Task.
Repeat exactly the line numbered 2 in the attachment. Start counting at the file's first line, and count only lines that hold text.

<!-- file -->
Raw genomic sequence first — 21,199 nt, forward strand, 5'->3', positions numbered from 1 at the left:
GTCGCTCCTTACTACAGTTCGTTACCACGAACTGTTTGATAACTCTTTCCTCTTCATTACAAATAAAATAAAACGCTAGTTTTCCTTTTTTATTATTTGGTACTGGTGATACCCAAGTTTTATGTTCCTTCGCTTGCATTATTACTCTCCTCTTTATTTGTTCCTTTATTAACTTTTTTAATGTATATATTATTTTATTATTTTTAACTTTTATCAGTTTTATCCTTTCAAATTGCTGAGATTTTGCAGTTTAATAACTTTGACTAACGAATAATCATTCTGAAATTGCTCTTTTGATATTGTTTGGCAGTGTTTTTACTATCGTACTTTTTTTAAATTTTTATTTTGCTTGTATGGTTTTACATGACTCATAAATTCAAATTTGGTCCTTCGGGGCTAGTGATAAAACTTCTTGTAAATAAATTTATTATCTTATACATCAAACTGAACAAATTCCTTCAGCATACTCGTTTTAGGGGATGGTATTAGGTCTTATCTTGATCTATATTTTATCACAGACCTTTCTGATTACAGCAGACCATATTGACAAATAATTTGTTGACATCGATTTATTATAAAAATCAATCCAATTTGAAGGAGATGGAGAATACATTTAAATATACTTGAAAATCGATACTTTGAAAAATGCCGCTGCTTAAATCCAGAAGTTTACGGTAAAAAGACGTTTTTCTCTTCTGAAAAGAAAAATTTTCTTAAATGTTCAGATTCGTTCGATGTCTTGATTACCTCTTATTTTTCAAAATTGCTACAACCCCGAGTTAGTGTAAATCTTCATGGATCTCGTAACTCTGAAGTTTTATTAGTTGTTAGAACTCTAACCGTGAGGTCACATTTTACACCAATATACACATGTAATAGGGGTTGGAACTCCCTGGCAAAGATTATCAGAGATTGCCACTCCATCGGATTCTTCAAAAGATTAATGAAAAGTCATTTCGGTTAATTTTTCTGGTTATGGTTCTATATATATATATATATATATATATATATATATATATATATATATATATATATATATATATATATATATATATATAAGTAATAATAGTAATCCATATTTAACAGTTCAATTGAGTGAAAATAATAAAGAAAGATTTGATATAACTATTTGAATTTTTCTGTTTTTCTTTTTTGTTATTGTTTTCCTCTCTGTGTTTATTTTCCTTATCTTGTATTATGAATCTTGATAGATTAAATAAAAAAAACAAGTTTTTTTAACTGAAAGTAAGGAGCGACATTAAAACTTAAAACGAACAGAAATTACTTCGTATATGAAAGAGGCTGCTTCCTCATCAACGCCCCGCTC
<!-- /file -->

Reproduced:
GTCGCTCCTTACTACAGTTCGTTACCACGAACTGTTTGATAACTCTTTCCTCTTCATTACAAATAAAATAAAACGCTAGTTTTCCTTTTTTATTATTTGGTACTGGTGATACCCAAGTTTTATGTTCCTTCGCTTGCATTATTACTCTCCTCTTTATTTGTTCCTTTATTAACTTTTTTAATGTATATATTATTTTATTATTTTTAACTTTTATCAGTTTTATCCTTTCAAATTGCTGAGATTTTGCAGTTTAATAACTTTGACTAACGAATAATCATTCTGAAATTGCTCTTTTGATATTGTTTGGCAGTGTTTTTACTATCGTACTTTTTTTAAATTTTTATTTTGCTTGTATGGTTTTACATGACTCATAAATTCAAATTTGGTCCTTCGGGGCTAGTGATAAAACTTCTTGTAAATAAATTTATTATCTTATACATCAAACTGAACAAATTCCTTCAGCATACTCGTTTTAGGGGATGGTATTAGGTCTTATCTTGATCTATATTTTATCACAGACCTTTCTGATTACAGCAGACCATATTGACAAATAATTTGTTGACATCGATTTATTATAAAAATCAATCCAATTTGAAGGAGATGGAGAATACATTTAAATATACTTGAAAATCGATACTTTGAAAAATGCCGCTGCTTAAATCCAGAAGTTTACGGTAAAAAGACGTTTTTCTCTTCTGAAAAGAAAAATTTTCTTAAATGTTCAGATTCGTTCGATGTCTTGATTACCTCTTATTTTTCAAAATTGCTACAACCCCGAGTTAGTGTAAATCTTCATGGATCTCGTAACTCTGAAGTTTTATTAGTTGTTAGAACTCTAACCGTGAGGTCACATTTTACACCAATATACACATGTAATAGGGGTTGGAACTCCCTGGCAAAGATTATCAGAGATTGCCACTCCATCGGATTCTTCAAAAGATTAATGAAAAGTCATTTCGGTTAATTTTTCTGGTTATGGTTCTATATATATATATATATATATATATATATATATATATATATATATATATATATATATATATATATATATATATATAAGTAATAATAGTAATCCATATTTAACAGTTCAATTGAGTGAAAATAATAAAGAAAGATTTGATATAACTATTTGAATTTTTCTGTTTTTCTTTTTTGTTATTGTTTTCCTCTCTGTGTTTATTTTCCTTATCTTGTATTATGAATCTTGATAGATTAAATAAAAAAAACAAGTTTTTTTAACTGAAAGTAAGGAGCGACATTAAAACTTAAAACGAACAGAAATTACTTCGTATATGAAAGAGGCTGCTTCCTCATCAACGCCCCGCTC